It’s no secret that the Bay Area housing market remains expensive and out-of-reach for many — and that there’s been a decades-long shortage of affordable units across all counties.
The state’s Regional Housing Needs Allocation (RHNA) process determines the total number of housing units that each local government in the Bay Area must plan to accommodate for the period from 2023 to 2031, , separated into four affordability categories.
RHNA is intended to ensure that cities and counties enable enough supply to meet expected demand, particularly for affordable housing. Recent years have seen demand outstrip supply across all affordability levels, according to the Association of Bay Area Governments (ABAG).
RHNA allocations are also expected to take account of employment patterns and, as of this cycle, the importance of racial equity in deciding where new housing should go.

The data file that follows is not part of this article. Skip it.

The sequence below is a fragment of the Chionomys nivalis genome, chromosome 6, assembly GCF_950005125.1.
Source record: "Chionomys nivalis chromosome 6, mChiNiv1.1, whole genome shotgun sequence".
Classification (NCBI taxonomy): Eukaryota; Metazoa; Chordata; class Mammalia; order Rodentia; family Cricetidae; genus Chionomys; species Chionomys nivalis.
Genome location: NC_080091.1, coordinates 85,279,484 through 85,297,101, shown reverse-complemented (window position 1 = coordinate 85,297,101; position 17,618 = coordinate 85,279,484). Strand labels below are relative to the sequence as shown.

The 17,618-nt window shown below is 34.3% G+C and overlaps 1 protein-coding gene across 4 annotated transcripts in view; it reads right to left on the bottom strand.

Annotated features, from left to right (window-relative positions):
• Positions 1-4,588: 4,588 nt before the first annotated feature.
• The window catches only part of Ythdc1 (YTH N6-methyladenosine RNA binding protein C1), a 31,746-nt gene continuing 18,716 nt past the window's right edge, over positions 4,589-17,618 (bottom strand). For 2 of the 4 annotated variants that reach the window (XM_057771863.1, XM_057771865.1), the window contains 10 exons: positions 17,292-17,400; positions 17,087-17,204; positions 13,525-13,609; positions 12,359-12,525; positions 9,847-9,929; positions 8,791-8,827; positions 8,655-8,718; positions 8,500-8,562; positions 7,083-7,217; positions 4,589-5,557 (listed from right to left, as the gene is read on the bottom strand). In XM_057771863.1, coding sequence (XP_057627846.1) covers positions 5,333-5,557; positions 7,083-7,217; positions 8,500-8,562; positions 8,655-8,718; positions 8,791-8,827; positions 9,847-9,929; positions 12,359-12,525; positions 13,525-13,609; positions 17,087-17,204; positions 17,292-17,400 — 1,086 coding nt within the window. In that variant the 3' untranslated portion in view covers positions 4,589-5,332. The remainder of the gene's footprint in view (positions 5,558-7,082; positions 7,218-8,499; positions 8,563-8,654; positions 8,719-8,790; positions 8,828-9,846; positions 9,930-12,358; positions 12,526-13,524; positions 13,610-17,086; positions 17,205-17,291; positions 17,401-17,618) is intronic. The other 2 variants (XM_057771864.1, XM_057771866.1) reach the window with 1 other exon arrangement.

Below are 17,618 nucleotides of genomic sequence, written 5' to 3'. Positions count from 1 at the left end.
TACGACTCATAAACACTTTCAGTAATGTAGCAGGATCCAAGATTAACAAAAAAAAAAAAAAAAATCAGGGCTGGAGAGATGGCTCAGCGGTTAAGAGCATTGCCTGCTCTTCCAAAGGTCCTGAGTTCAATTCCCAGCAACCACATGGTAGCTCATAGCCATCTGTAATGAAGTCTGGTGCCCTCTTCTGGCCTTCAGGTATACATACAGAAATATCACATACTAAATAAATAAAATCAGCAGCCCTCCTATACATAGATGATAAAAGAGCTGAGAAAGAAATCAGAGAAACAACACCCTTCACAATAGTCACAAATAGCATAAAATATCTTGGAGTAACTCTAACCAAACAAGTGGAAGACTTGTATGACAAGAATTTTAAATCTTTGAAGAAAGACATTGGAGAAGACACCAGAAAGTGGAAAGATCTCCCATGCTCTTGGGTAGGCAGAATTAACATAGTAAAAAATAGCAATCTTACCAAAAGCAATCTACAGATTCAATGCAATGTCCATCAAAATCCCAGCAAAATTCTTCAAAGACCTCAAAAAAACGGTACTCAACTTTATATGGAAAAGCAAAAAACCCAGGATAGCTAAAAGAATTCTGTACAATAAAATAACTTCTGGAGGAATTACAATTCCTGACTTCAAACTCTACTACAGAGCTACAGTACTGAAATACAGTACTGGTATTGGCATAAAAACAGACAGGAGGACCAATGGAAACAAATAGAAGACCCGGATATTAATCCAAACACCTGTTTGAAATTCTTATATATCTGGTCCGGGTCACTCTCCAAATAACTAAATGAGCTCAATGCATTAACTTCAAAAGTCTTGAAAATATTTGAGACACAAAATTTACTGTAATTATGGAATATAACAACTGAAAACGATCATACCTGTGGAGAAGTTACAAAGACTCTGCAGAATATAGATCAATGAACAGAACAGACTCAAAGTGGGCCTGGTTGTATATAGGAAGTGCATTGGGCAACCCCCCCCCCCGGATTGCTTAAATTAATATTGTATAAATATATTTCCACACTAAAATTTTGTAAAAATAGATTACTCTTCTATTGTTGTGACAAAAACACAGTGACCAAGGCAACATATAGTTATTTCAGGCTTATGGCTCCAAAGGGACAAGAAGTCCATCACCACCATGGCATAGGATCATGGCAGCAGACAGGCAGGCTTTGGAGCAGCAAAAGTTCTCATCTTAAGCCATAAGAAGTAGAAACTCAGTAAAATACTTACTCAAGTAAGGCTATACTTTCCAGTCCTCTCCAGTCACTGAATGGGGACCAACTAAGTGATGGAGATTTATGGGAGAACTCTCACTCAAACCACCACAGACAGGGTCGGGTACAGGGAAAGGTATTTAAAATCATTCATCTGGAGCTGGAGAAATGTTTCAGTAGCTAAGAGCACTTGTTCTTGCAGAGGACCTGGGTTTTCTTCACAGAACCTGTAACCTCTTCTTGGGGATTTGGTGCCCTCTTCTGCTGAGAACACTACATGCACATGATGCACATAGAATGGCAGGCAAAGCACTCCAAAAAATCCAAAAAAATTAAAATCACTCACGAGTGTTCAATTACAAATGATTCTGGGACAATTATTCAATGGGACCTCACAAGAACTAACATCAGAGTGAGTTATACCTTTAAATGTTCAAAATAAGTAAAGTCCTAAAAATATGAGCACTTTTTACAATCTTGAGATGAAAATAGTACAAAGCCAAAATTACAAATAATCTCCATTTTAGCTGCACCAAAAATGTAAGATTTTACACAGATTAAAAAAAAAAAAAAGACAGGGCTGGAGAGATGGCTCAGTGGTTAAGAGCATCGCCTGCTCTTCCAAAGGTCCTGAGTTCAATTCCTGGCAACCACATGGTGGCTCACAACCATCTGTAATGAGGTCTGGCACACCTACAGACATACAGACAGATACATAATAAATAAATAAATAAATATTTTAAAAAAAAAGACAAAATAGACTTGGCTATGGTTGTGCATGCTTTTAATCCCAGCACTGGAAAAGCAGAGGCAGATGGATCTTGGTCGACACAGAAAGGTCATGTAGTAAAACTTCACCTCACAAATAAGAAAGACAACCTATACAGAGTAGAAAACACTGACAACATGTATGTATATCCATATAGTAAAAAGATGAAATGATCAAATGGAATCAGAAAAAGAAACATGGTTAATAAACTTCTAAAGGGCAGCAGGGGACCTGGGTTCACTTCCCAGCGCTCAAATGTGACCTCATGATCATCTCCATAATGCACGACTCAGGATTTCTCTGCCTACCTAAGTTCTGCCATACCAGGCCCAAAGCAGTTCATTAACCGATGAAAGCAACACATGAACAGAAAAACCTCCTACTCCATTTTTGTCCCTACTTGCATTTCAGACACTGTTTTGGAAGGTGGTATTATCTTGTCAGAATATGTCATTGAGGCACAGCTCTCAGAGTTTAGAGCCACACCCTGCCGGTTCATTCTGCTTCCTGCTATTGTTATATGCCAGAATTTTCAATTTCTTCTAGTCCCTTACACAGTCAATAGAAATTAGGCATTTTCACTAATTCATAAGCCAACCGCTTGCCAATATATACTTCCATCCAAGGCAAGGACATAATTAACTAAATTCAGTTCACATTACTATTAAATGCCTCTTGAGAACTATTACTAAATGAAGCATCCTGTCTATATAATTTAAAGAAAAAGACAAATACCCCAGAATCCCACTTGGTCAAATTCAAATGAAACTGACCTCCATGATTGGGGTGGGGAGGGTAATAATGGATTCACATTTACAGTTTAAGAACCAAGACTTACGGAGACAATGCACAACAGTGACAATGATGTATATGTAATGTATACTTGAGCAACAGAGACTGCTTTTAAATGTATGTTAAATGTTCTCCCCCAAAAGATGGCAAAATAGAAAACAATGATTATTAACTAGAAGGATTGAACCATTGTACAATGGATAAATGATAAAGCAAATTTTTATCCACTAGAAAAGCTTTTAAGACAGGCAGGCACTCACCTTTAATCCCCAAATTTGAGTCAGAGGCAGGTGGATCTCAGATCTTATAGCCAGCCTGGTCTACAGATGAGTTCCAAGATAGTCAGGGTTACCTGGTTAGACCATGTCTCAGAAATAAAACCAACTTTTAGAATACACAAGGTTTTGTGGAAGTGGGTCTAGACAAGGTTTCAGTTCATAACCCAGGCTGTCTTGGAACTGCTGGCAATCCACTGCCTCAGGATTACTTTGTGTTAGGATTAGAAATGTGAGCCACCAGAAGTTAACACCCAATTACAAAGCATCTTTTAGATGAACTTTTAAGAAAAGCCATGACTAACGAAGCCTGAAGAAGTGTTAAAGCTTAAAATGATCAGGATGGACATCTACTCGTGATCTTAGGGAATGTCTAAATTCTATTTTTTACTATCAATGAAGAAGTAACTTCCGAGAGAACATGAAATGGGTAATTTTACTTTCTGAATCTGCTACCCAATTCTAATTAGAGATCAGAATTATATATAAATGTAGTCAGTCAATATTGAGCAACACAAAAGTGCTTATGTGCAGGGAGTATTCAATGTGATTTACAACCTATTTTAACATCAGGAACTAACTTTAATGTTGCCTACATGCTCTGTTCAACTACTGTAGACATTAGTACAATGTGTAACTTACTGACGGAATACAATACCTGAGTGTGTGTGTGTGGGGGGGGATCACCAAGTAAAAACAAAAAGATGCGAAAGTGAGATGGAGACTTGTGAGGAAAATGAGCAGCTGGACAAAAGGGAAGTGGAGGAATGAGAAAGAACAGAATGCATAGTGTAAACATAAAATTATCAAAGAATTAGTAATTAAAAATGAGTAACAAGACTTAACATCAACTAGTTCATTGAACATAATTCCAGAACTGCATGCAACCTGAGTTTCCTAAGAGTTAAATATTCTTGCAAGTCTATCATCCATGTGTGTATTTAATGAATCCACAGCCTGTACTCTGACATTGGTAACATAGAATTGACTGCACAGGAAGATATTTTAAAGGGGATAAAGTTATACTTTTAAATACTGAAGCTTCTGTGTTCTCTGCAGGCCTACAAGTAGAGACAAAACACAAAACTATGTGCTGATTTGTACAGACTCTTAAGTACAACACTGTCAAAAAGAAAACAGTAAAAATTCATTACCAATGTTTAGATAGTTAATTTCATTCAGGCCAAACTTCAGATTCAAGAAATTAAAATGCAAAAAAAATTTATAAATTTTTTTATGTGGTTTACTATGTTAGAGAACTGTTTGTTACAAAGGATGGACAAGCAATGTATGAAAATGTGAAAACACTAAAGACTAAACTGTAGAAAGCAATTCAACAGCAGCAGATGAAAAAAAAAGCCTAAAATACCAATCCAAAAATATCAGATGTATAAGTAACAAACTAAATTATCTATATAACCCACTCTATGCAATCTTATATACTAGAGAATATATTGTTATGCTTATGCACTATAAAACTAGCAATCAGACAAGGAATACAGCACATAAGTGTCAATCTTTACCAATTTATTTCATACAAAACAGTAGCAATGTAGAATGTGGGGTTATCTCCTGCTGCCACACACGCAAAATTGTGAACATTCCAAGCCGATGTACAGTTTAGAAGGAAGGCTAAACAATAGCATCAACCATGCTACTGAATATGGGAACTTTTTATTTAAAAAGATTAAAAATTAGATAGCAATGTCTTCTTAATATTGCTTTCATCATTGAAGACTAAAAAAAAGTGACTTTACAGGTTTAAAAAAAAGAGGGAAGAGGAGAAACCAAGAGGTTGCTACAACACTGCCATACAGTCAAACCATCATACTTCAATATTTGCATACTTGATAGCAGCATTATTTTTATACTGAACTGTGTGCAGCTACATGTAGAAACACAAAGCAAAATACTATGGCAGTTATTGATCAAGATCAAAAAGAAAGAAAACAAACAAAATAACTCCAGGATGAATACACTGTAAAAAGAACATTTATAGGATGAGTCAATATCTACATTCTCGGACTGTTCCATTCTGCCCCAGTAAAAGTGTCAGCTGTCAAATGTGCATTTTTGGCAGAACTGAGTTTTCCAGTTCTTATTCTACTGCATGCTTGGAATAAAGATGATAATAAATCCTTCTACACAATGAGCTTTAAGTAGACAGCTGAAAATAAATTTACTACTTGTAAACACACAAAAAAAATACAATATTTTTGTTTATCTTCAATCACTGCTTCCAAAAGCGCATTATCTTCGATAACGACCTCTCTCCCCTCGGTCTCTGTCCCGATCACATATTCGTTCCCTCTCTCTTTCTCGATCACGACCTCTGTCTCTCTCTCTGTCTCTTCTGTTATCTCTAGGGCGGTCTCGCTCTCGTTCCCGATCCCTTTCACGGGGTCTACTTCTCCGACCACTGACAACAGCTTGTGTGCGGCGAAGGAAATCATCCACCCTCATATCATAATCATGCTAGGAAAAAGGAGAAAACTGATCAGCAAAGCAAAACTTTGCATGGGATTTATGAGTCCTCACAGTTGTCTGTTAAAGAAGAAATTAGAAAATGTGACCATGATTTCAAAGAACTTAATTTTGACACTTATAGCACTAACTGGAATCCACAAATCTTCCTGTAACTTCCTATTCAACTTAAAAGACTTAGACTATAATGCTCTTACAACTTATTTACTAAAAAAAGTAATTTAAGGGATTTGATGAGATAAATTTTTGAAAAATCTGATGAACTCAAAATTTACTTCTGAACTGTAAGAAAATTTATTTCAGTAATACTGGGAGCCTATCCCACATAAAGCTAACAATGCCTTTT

The California Department of Housing and Community Development calculates the total number of homes for which the Bay Area must plan to meet the housing needs of people at all income levels.
ABAG developed a methodology to allocate this housing need to every local government in the Bay Area. The numbers mapped are from the ABAG Final RHNA Plan: San Francisco Bay Area, 2023-2031.
Click on the cities below for the RHNA numbers in each of the communities throughout Santa Clara, San Mateo, Santa Cruz, Monterey and San Benito counties as well as the southern part of Alameda County.